In the aftermath of the November 8th elections, the winner of the New Mexico Supreme Court race, Justice Judith Nakamura, will be retaining her seat on the court, much to the disappointment of her opponent Michael Vigil, the Chief Judge of the New Mexico Court of Appeals.
“It’s devastating,” Vigil said, “You work very very hard, you believe in your candidacy, you believe in your message, you believe in the reactions you’re getting from people that you talk to… it’s a very very difficult thing to lose.”
Vigil was defeated 52 percent to 48 percent according to official count by the New Mexico Secretary of State. Vigil will retain his seat on the NM Court of Appeals.
“I’m going to be the best judge of the Court of Appeals I can be.” Vigil said, “I didn’t lose my job on the Court of Appeals, so I’ll be there. I won retention in 2012 for an eight year term, so I’m good to go until 2020.”
Vigil says one of the reasons his campaign was unsuccessful was a change in voter behavior. It seems, he says, that voters simply favored female candidates. Vigil cited the numbers from the New Mexico Court of Appeals race between Julie Vargas and Stephen French where Vargas’s winning percentage was nearly identical to Nakamura’s.
Nakamura won the Supreme Court race in Bernalillo County by 9.24 percent, capturing 54.62 percent of the vote. Vargas won the Court of Appeals race in Bernalillo County by 8.48 percent, capturing 54.24 percent of the vote.
“I looked at that and I said ‘Wow! What’s going on here?’” Vigil said.
The trend, as Vigil saw it, was that voters were casting their ballots for the female candidates in a race regardless of their party, incumbency, or public persona.
Vigil says he also noticed this trend in the Metropolitan Judicial race between Chris Schultz and Christine Eve Rodriguez, where Rodriguez won.
“I would not interpret the numbers from that race the same way,” UNM Political Science Professor, Gabriel Sanchez said.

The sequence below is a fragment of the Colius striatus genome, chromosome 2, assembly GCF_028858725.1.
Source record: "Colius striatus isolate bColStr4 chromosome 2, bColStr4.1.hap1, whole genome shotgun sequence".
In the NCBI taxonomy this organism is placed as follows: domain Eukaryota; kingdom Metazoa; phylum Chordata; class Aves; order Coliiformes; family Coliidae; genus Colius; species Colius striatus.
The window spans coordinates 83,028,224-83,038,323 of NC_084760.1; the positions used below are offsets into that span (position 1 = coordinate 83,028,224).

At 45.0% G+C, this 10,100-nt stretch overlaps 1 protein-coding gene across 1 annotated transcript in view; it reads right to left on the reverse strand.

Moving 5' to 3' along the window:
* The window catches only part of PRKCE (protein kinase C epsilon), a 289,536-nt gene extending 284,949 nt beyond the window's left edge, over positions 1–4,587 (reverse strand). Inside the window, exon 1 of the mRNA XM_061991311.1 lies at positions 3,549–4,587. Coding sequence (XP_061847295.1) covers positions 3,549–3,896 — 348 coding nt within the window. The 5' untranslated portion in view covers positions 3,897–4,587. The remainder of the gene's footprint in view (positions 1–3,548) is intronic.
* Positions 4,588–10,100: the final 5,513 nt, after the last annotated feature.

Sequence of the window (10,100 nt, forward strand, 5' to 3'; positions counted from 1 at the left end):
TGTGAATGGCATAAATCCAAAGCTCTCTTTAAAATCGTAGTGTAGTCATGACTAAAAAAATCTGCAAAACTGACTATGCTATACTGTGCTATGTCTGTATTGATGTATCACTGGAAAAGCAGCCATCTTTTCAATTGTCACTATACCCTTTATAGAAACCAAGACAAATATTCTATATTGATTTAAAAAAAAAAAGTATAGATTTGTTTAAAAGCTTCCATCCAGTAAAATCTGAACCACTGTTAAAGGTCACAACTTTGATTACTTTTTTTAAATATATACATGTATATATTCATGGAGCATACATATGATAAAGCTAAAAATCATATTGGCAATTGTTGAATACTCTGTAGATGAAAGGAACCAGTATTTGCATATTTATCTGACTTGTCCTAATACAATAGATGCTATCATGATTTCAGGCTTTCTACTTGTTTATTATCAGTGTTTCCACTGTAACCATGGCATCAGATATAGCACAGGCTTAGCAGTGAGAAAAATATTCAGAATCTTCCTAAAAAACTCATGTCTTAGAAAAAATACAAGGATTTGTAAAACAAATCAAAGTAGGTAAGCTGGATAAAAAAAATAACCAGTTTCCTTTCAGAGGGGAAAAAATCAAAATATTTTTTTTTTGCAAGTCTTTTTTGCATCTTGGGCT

“I think he (Vigil) may be suggesting that because there was a female presidential candidate on the ballot, that might have galvanized more female turnout than you would see ordinarily,” Sanchez said. “What I know did not happen is that those women voters said ‘there’s also a female candidate running for judge, I’m going to vote for her as well’.”
Sanchez said that voting by that criteria alone wouldn’t have awarded Nakamura the win, but instead that it was the “crossover Democratic” votes that decided the race — that is Democratic voters who crossed over to favor a Republican Candidate. He said that it was Nakamura’s public persona that gave her an advantage, meaning it was a candidate-based decision for the voters rather that a party-based decision.
Sanchez said that from an analytical standpoint that Nakamura “might have been one of the only Republicans who would be able to do really well in this (political) environment, largely because she has a lot of name recognition here in the metropolitan area and a lot of Democrats don’t necessarily view her from a partisan lens.”
Sanchez says that the other structural difference that could have been a factor in various races was the decision of the previous Secretary of State, Dianna Duran, to remove “straight-party tickets” where voters simply have to check the box for their party.
“It used to be the case where I could just walk in and check D or R, call it a day and leave,” Sanchez said, “now you actually have to go and click all the bubbles all the way down the ticket. That leads to the prospect of Republicans, like Nakamura, being able to get more crossover votes.”
While Vigil’s campaign proved unsuccessful, he doesn’t rule out the possibility of running for Supreme Court should another vacancy occur.
“You never say no, you never close all your doors,” Vigil said. “I’m not going to say absolutely and I’m not going to say absolutely not, it depends on what the lay of the land is.”
Vigil is up for judicial retention in 2020.